Your 2012 guide to summer sports, movies

Arnie and Sly recently underwent shoulder surgery, possibly from too much judo and fencing. Courtesy of Arnold Schwarzenegger

You can find articles previewing the biggest sporting events of the summer. You can find articles previewing the biggest movies of the summer. But reading both kinds of articles would take far too long. Lucky for you, we've conveniently combined the two.

Summer Olympics (July 27 – Aug. 12)

“The Expendables 2”

This movie stars Sylvester Stallone, Arnold Schwarzenegger and Dolph Lundgren – actors who, like Olympic athletes – we only see every few years. But the similarities don’t stop there. Schwarzenegger has admitted to using steroids in the past, Stallone was busted for HGH and Lundgren played juiced-up Ivan Drago in “Rocky IV.” That’s a performance-enhancing heritage almost as rich as the Olympics. And just like the Olympics, we can bet that “The Expendables 2” will pretty much disappear after about two weeks.

Stanley Cup finals (May 30-June 13)

“Abraham Lincoln: Vampire Hunter”

“Abraham Lincoln: Vampire Hunter” attempts to mix proud history with gore and blood, but the Stanley Cup finals were the first to do it. And everyone knows that Gary Bettman bears a strong resemblance to a certain famous vampire.

NBA Finals (June)

“The Dark Knight Rises”

“Dark Knight” is Christopher Nolan’s third installment of Batman. The 2012 NBA Finals would be LeBron’s third trip to the Finals. Dark Knight’s villain is Bane, a violent and murderous psychopath. Although, granted, Bane never went so far as to announce a job decision via an ill-advised, hour-long announcement on national television. So the comparison falls apart a bit there. Still, though, both Bron and LeBane are bald.

NBA draft (June 28)

“Magic Mike”

“Magic Mike” is a movie about male strippers starring Channing Tatum and Matthew McConaughey. A bunch of muscled dudes being objectified for their bodies and having cash thrown at them sounds exactly like the NBA draft.

MLB All-Star Game (July 10)

“The Avengers”

“The Avengers” and the All-Star Game feature a ton of random superheroes thrown together on a weak premise that somehow works. All-Stars such as Josh Hamilton and Derek Jeter are your Iron Man- and Captain America-type stars, while that guy with the bow and arrow is more like the mandatory Cubs or Royals All-Star representative.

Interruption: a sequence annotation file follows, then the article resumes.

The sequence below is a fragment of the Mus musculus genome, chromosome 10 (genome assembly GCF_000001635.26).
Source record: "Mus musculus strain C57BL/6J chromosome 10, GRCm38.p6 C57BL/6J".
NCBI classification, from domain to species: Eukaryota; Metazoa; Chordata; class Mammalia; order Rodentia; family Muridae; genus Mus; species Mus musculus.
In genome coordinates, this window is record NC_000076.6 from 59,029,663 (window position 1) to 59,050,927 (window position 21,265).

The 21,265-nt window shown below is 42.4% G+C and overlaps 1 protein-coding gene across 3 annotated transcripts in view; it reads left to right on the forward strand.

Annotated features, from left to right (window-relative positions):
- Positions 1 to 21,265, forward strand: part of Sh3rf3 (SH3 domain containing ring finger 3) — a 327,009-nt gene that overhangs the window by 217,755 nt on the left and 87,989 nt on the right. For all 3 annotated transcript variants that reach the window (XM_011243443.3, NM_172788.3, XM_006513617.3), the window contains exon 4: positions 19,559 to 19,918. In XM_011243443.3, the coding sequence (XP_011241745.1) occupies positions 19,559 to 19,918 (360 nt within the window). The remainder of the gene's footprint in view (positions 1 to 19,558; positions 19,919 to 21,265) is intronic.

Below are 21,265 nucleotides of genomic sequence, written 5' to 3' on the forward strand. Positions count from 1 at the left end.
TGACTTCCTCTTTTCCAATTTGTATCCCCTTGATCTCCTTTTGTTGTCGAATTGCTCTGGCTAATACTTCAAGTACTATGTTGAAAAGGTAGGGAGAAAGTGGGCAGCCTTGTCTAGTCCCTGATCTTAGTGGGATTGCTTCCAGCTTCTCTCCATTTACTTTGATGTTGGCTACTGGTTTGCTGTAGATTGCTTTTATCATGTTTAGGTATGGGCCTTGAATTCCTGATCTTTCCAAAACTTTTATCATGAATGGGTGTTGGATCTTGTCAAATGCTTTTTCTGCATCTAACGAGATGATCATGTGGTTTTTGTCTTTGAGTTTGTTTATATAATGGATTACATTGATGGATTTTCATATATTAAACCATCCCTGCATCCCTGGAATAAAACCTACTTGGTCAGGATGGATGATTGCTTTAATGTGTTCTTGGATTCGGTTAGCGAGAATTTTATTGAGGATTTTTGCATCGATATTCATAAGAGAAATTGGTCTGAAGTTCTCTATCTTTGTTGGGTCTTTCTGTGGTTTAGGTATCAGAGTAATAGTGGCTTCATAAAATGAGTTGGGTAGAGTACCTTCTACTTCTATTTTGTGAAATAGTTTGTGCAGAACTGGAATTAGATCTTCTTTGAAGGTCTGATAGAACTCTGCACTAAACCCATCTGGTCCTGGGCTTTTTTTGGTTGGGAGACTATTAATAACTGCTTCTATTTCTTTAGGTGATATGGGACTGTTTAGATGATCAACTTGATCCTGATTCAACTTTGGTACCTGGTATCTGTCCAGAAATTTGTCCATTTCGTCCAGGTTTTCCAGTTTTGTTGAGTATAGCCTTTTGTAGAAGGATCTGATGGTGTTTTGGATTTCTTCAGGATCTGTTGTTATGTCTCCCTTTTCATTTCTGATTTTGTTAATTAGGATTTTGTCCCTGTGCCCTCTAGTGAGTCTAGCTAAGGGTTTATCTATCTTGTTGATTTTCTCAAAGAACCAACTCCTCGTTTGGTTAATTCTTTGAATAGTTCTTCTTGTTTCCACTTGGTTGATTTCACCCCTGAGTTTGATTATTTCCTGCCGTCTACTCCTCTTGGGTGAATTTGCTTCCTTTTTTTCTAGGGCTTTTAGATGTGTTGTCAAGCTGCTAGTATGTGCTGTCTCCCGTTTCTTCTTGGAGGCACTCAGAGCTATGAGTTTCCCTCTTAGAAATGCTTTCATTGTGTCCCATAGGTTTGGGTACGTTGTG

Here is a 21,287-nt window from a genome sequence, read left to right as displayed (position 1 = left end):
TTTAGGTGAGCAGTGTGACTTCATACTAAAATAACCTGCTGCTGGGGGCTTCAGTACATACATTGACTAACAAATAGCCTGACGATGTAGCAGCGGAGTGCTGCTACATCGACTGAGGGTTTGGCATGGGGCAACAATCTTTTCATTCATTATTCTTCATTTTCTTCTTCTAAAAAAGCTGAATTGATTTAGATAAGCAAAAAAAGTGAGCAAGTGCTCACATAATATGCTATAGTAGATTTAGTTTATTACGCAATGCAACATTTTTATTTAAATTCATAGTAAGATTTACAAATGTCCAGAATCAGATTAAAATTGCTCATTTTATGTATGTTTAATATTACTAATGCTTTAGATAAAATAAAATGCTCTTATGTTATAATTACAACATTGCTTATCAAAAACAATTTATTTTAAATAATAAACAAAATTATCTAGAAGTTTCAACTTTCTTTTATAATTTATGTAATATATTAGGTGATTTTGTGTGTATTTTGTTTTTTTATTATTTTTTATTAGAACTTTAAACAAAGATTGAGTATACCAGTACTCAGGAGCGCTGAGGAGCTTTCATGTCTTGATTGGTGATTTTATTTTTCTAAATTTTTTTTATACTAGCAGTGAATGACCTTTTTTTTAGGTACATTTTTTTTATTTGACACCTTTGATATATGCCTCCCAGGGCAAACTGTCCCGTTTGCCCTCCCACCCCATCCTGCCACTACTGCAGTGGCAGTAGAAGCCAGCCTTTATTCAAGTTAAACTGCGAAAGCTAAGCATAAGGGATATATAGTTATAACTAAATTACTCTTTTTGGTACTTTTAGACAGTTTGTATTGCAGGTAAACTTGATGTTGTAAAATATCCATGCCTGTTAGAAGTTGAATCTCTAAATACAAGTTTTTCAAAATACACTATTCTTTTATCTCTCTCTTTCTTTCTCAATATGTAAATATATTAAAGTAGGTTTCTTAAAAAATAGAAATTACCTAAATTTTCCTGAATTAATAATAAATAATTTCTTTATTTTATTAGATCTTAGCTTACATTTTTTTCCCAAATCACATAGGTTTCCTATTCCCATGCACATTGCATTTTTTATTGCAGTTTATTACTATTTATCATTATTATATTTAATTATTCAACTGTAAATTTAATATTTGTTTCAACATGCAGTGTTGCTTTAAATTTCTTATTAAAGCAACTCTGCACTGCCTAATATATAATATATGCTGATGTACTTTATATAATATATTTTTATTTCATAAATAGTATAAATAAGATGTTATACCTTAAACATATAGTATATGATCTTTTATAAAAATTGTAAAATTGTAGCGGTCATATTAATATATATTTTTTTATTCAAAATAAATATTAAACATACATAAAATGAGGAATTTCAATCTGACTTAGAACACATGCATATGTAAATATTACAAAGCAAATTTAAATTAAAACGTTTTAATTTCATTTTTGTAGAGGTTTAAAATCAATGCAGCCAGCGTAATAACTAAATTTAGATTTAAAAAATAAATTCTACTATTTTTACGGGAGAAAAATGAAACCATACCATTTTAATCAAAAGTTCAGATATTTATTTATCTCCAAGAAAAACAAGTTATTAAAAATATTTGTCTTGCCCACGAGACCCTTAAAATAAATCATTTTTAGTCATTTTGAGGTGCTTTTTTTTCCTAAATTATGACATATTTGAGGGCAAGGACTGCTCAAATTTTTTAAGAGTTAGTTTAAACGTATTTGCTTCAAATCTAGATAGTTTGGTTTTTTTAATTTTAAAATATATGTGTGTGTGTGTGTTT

Belmont Stakes (June 9)

“Piranha 3DD”

The piranha in the movie are small, but they are ferocious. You could say they are like jockeys in fish form.

Summer X-Games (June 28-July 1)

“Rock of Ages”

Doing flips 60 feet in the air on a motorbike is crazy. But not as crazy as Tom Cruise singing in an '80s rock opera.

National Spelling Bee (May 30-31)

“Ice Age: Continental Drift”

The “Ice Age” movies and the spelling bee were both created for kids, but adults can always find more than a few laughs.

U.S. Open (June 14-17), British Open (July 19-22), PGA Championship (Aug. 9-12)


“Ted,” Seth McFarlane’s directorial debut, is about a sometimes temperamental and crude teddy bear. It will probably be disappointing. Golf’s majors are about a sometimes temperamental and crude Tiger. He will probably be disappointing.

College World Series (June 15-26)

“Dark Shadows”

Tim Burton and Johnny Depp are inseparable. Like Omaha and the College World Series. I guess that makes Helena Bonham Carter the aluminum bat. Kind of shrill and annoying, but always there.

Wimbledon (June 25-July 8)

“Snow White and the Huntsman”

I am completely confused by this movie’s trailer. But what I can tell is that there is a female, a male, a queen and a lot of white. That’s the basic elements of Wimbledon right there.

Nathan’s Hot Dog Eating Contest (July 4)

“Total Recall”

The hot dog eating contest is all about celebrating excess. By the way, you might be interested to know that the “Total Recall” remake does reportedly include a woman with three breasts.

Hall of Fame induction ceremonies (baseball: July 22; football: Aug. 4)

“Men in Black III”

In “Men in Black III,” a well-known character takes the audience on an entertaining trip back in time. The HOF inductees should use this as the premise for their speeches.

NFL training camps open (July 27)

“The Dictator”

Why do camps start opening on July 27? Because Roger Goodell said so, that’s why.

College football fall practice begins (August)


“Brave,” the latest Pixar film, features a female hero trying to make it in a man’s world. Similarly, former LSU soccer star Mo Isom will attempt to make the Tigers’ football team again this August as a kicker. Oh, check this out -- Pixar completely nailed SEC fans.

Little League World Series (Aug. 16-26)

“That’s My Boy”

The Little League World Series and “That’s My Boy” are both the stories of fathers and sons. Also, Little League baseball is made for 10- to 12-year-old boys, same as Adam Sandler movies.

Tour de France (June 30-July 22)

“Tyler Perry’s Madea’s Witness Protection”

First thought at seeing this movie is coming out: “Oh. They’re still doing those?”

First thought at seeing the Tour de France schedule: “Oh. They’re still doing that?”

Euro 2012 (June 8-July 1)


This is the plot summary for “Prometheus”: “A team of explorers discover a clue to the origins of mankind on Earth, leading them on a journey to the darkest corners of the universe. There, they must fight a terrifying battle to save the future of the human race.”

A “battle to save the future of the human race,” eh? That sounds serious. Not as serious as soccer fans take the Euro Cup. But pretty serious nonetheless.